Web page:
Spanish Authorities Respond

Spanish Authorities Respond to Growing Online Casino Market

Spanish Authorities Respond to Growing Online Casino MarketEveryone loves a flutter, and the growth of the internet since the turn of the millennium has seen the online gaming and casino market flourish into a $36 billion dollar industry – and one that is set to almost double over the next three years.

Naturally enough, with growth comes an increase in regulatory attention and government legislation, particularly when it concerns an industry that can be so emotive.

Of course, the nature of this regulation varies from one country to another, and this creates an interesting dynamic.

Online businesses can potentially draw a customer base from anywhere on the planet. From a regulatory perspective, it is therefore far easier to focus on the provider than the customer – after all, every operator has to be based somewhere.

Online Gambling in Spain

Spain is a country where the industry is growing at an enormous rate – in fact, some experts believe the Spanish market is even bigger than the UK, which is generally seen as the global home of online betting.

Regulation-wise, the country has seen dramatic change over recent years. Just a decade ago, it was essentially a free-for-all, with the nation’s 17 autonomous regions overseeing all forms of gambling according to their own rules.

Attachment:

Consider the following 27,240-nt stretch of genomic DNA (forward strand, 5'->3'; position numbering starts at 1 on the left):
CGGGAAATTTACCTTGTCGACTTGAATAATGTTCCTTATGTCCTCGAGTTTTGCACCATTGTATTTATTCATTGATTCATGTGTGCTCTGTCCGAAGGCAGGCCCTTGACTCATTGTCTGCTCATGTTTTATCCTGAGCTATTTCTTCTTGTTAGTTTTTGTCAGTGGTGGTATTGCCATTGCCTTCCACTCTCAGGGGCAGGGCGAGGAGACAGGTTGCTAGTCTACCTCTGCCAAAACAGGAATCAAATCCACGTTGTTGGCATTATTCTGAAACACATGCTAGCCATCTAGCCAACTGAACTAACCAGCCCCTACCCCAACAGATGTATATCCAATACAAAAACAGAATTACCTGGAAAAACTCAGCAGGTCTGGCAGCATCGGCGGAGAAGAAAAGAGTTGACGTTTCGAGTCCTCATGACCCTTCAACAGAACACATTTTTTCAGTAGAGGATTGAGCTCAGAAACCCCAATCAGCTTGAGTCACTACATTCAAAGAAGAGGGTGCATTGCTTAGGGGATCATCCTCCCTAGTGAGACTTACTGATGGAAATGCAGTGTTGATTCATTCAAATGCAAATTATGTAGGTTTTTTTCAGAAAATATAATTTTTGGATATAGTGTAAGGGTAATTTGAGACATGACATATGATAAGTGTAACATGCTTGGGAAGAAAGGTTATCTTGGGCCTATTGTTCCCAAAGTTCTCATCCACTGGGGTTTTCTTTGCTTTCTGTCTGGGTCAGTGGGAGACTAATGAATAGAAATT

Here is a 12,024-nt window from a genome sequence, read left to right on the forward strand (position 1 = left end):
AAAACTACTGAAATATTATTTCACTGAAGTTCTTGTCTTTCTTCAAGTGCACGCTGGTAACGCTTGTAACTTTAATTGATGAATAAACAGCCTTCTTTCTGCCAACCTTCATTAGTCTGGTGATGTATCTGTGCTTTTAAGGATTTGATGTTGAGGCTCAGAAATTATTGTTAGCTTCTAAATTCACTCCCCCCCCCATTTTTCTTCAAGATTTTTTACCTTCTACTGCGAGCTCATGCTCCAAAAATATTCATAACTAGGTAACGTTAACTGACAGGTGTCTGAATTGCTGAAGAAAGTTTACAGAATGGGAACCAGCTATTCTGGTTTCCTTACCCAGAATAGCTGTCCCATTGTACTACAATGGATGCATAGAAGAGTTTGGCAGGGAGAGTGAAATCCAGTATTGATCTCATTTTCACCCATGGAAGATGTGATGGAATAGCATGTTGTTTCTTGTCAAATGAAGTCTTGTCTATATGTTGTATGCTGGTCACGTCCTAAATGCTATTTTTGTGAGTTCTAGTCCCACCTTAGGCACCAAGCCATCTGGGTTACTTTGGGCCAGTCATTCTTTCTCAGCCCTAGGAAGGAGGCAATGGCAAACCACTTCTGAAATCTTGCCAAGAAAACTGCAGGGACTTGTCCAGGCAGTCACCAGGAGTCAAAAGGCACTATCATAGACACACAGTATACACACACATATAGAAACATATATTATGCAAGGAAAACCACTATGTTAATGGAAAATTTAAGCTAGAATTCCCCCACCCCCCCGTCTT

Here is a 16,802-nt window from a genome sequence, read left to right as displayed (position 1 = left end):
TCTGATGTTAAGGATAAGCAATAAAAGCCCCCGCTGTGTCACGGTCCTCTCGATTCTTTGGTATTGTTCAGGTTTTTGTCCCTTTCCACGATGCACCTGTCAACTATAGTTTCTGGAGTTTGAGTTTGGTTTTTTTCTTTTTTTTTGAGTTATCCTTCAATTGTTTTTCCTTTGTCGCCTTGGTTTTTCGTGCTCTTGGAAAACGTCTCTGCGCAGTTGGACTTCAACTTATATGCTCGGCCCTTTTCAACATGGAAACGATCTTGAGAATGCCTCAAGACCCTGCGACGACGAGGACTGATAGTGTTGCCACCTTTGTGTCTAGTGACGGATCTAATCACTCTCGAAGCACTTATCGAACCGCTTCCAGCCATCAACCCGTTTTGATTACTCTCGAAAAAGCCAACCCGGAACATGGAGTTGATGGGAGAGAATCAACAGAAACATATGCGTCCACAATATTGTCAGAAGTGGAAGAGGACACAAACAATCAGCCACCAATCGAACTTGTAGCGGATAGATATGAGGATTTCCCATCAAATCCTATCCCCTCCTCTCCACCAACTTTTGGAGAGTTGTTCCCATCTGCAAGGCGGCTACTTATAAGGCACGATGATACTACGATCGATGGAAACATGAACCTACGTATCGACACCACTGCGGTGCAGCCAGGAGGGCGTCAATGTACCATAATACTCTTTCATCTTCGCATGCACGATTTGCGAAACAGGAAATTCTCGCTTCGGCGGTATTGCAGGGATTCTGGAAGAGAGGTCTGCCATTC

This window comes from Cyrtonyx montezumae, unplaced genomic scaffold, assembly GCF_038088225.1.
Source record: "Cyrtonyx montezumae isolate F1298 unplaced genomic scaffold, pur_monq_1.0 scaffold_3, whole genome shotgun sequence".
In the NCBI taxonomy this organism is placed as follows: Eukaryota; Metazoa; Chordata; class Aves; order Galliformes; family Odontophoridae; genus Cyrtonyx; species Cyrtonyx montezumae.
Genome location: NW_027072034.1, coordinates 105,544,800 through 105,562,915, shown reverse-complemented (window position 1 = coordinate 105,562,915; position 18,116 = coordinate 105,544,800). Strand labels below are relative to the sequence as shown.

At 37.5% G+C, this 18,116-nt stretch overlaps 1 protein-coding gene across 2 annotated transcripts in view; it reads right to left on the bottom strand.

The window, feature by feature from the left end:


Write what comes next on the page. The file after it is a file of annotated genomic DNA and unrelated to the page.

All this changed in 2011 with the introduction of the Spanish Gambling Act. While this covered all aspects of gambling, including the national lotteries, the authorities made no secret of the fact that it was predominantly aimed at the growing online and electronic casino market.

As well as requiring all operators to apply for a licence, it also restricted advertising and promotion to licence holders only.

When it was first enacted, the legislation completely outlawed slots type games!

This was clearly a situation that would be impractical in the long term – just look here to see some of the best online slots that are on offer and to get an idea of how large a segment of the industry these types of games occupy. Unsurprisingly, this restriction was lifted in 2014, when Spain made some amendments to the Act, and at the same time granted ten new licences.

A Third Wave

A Third Wave

 

Since then, the online casino segment has continued to thrive – in fact, it has done better than anyone could have imagined. In 2016, the market was worth almost $430 million, constituting an increase of over 30 percent on 2015. Given the numbers, it perhaps comes as no surprise that the nation is rumoured to be opening the doors to a third wave of new licensees later this year.

In 2014, changes to the regulations were accompanied by the opening of a new licensing window, and commentators expect to see the same happen this year, although formal confirmation from Spanish Finance Minister Luis de Guindos is still awaited.

In addition to the new licensing opportunities, it is anticipated that the authorities will also review the rules governing advertising, poker liquidity and the legalisation of a wider range of blackjack variants, and of fantasy sports, which are prohibited under the current rules.

 

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